From perceptible macro-level reforms to subtle nuanced shifts, India’s education system is undergoing a sea change under the New Education Policy (NEP), 2020. The University Grants Commission (UGC) is now aiming at combining NEET and JEE (Main) with the CUET to create a single entrance exam for all purposes. Talking to Vibha Sharma, UGC Chairman M Jagadesh Kumar spoke about important issues concerning the students. Excerpts:
Some exam centres for the CUET said at the eleventh hour that they could not conduct the paper, while some said the computers developed glitches in spite of due checks. Lesson learnt, this won’t happen next year.
The first edition of CUET evoked a mixed response. What went wrong?
There are three components of the CUET — one, setting the question paper and converting it into the digital format. Two, identifying the exam centres equipped with internet and computers and, three, a glitch-free software that collects the responses and processes these to give results.
We only faced problem in the second part. Some centres said at the eleventh hour that they could not conduct the exam, while some said the computers developed glitches in spite of due checks. Lesson learnt, this won’t happen next year. We’ll rope in more private centres next time.
Almost 90 universities have adopted the exam. Students have benefited from it. They can now apply to several universities with a single score.
Some students say there was confusion and they could not secure admission to a college/university of their choice because of the ‘normalisation’ of marks.
Many universities such as the DU announced their admission policies in advance. It is possible that some students did not read the instructions about the CUET combinations. One of the solutions is to create better awareness about possible combinations. It is important that students look for the combinations in advance and write the papers accordingly. Besides, the UGC will advise universities to come out with their admission policies well in advance.
What about those who have not done well in the CUET and may not get a college of their choice despite scoring well in Class XII?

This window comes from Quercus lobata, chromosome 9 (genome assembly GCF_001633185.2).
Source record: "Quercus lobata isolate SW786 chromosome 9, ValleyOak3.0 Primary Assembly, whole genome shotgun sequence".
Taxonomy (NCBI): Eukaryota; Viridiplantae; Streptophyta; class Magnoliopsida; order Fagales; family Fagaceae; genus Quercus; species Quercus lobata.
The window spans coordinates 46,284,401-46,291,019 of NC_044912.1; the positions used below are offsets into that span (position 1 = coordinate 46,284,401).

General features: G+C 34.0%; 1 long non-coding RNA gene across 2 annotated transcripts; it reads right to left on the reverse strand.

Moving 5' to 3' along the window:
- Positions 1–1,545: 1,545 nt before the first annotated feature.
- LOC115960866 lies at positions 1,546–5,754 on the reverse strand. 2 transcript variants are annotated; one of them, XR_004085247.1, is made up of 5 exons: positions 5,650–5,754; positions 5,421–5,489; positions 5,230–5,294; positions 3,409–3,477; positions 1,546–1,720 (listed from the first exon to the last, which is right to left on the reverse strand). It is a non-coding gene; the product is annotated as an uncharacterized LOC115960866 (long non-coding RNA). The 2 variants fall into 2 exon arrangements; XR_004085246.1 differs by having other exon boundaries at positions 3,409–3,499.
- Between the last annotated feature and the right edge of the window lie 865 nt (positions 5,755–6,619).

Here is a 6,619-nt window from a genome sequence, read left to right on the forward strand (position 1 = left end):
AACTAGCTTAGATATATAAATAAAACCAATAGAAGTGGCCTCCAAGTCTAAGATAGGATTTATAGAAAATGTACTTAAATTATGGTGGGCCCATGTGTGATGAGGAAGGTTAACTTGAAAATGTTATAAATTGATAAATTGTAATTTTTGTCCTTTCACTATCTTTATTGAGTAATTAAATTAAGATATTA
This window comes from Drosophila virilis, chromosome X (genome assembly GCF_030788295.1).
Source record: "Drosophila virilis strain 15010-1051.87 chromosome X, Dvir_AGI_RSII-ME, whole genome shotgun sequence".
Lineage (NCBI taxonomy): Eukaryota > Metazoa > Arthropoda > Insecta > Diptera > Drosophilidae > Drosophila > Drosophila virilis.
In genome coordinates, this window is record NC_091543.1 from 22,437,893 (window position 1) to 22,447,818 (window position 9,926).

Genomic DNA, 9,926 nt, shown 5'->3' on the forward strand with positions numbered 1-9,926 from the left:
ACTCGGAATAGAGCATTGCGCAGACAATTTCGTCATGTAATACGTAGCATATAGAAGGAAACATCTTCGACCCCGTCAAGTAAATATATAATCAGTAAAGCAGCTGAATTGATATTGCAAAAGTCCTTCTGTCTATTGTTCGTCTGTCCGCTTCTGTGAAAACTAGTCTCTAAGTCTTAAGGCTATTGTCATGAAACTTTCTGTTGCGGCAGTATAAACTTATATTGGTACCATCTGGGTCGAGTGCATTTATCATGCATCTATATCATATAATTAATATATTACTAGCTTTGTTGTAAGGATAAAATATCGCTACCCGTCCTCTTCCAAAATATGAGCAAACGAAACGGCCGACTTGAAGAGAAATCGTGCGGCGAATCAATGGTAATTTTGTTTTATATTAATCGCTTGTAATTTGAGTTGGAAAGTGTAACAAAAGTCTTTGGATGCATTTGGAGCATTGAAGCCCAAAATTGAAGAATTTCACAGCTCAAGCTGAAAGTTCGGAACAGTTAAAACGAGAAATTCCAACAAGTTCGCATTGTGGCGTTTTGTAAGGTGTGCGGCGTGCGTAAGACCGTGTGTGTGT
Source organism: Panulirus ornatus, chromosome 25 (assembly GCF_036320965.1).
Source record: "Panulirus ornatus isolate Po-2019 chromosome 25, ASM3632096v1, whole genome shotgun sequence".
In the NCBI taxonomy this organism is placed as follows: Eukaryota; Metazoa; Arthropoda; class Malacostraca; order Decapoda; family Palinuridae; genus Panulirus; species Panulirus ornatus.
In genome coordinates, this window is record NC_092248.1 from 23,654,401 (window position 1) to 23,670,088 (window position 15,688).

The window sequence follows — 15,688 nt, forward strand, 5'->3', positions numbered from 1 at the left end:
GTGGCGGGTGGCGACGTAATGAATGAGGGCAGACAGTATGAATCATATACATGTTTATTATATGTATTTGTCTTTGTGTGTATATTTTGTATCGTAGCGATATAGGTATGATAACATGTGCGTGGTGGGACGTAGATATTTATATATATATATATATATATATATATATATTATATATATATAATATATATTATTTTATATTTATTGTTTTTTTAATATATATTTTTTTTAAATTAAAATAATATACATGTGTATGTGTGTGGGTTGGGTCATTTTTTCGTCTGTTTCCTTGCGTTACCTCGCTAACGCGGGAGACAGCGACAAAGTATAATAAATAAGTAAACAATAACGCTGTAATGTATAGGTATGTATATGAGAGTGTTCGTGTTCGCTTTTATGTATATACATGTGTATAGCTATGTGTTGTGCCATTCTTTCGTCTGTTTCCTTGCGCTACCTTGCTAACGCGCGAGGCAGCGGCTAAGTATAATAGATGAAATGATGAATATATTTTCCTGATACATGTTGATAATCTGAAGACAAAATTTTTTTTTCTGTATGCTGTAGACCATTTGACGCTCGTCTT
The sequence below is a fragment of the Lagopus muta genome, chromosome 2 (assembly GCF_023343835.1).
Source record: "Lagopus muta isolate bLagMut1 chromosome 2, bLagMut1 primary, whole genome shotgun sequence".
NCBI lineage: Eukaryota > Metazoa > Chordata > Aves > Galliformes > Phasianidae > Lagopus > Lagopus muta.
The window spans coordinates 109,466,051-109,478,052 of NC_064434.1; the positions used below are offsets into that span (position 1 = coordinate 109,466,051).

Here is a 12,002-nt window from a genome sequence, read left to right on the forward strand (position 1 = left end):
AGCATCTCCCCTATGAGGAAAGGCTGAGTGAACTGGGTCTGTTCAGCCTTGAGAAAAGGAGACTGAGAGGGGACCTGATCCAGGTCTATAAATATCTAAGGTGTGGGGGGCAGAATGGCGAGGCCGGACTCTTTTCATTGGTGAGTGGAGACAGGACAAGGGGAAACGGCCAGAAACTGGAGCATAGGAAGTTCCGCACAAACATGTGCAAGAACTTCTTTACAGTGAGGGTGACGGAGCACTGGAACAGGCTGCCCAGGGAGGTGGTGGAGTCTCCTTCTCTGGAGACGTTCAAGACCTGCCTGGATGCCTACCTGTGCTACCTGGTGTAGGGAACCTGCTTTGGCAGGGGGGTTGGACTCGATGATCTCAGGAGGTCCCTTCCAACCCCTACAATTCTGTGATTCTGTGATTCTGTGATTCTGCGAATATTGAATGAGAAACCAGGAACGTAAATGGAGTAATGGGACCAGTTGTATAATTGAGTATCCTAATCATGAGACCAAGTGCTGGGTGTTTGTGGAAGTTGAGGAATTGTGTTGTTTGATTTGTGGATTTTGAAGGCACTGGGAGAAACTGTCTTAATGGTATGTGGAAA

The contention that normalisation of marks helps social science students and that they have an advantage over those choosing science is misplaced. Let us assume that the CUET was not rolled out and the admissions were held on the basis of Class XII exams. Average marks in social sciences are generally higher than average marks in physics, mathematics and chemistry. In other words, the situation would have been the same with or without the CUET.
Marks were normalised only in one subject across different sessions, not across subjects. We will see whether or not the matter can be addressed next year. I am not promising anything because first we need to explore the possibilities and speak with experts.
There is criticism from some quarters that the CUET will encourage coaching centres.
It is a genuine concern and for this very reason, the CUET has been introduced. With the new exam, students can apply to different universities using normalised scores. This year, the number of applicants in the DU has jumped from 2.5 lakh to 6 lakh, which shows that students have more opportunities because of the CUET. Why didn’t it happen when Class XII marks were the basis of admission?
Whenever there is a supply-demand mismatch, students will go for coaching to fare well in the exams. It is for us — parents and teachers — to realise that the purpose of education is to make our children lifelong learners. Is securing 99 per cent our objective in life? I don’t think getting into an IIT or a top university is the be-all and end-all of life.
What more is in the pipeline?
Soon, the UGC will announce the National Credit Framework with school education, skill education and higher education as its three pillars. Every child, right from the school, will start earning credits. With this academic bank of credits, students can choose subjects for higher education and plan their career path. They can also shift to other universities, which was not possible earlier.
Another area that needs attention is the accessibility of higher education at an affordable cost. The UGC will encourage top universities such as the IITs to offer online degrees with no age or time limit.
The UGC is also working on merging the CUET, JEE and NEET. When will it be implemented?
The UGC is working on the idea of “one nation, one entrance exam”. With this, many logistical issues will be taken care of. Depending on their need, students can pick a combination of subjects from the same entrance examination.
The UGC will discuss the matter with the stakeholders before taking any decision. We will hold several meetings with universities. It is not going to be implemented in the next two years. Students need time to adapt to such changes. The concept is at the stage of ideation.
What do you have to say on the charge that the government is trying to saffronise the education system?
The only guiding document for the UGC is the NEP-2020, which clearly says that our education has to be based on Indian ethos, culture and civilisation. We can modernise the base and make it compatible with the western education, but we cannot undermine our own base. Students need to know how our civilisation survived for so long. Many people believe that India started prospering only after the British left. We need to have an integrated approach to our education. A professor of the IIM-Bengaluru cites the Bhagavad Gita while teaching students about leadership qualities. Knowledge, irrespective of the source and applicable to the present times, should be imbibed.
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